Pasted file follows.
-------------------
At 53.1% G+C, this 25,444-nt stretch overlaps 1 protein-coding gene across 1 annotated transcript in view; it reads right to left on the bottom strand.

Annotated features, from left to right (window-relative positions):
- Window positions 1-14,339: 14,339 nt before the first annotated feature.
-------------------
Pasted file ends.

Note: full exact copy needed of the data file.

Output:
At 53.1% G+C, this 25,444-nt stretch overlaps 1 protein-coding gene across 1 annotated transcript in view; it reads right to left on the bottom strand.

Annotated features, from left to right (window-relative positions):
- Window positions 1-14,339: 14,339 nt before the first annotated feature.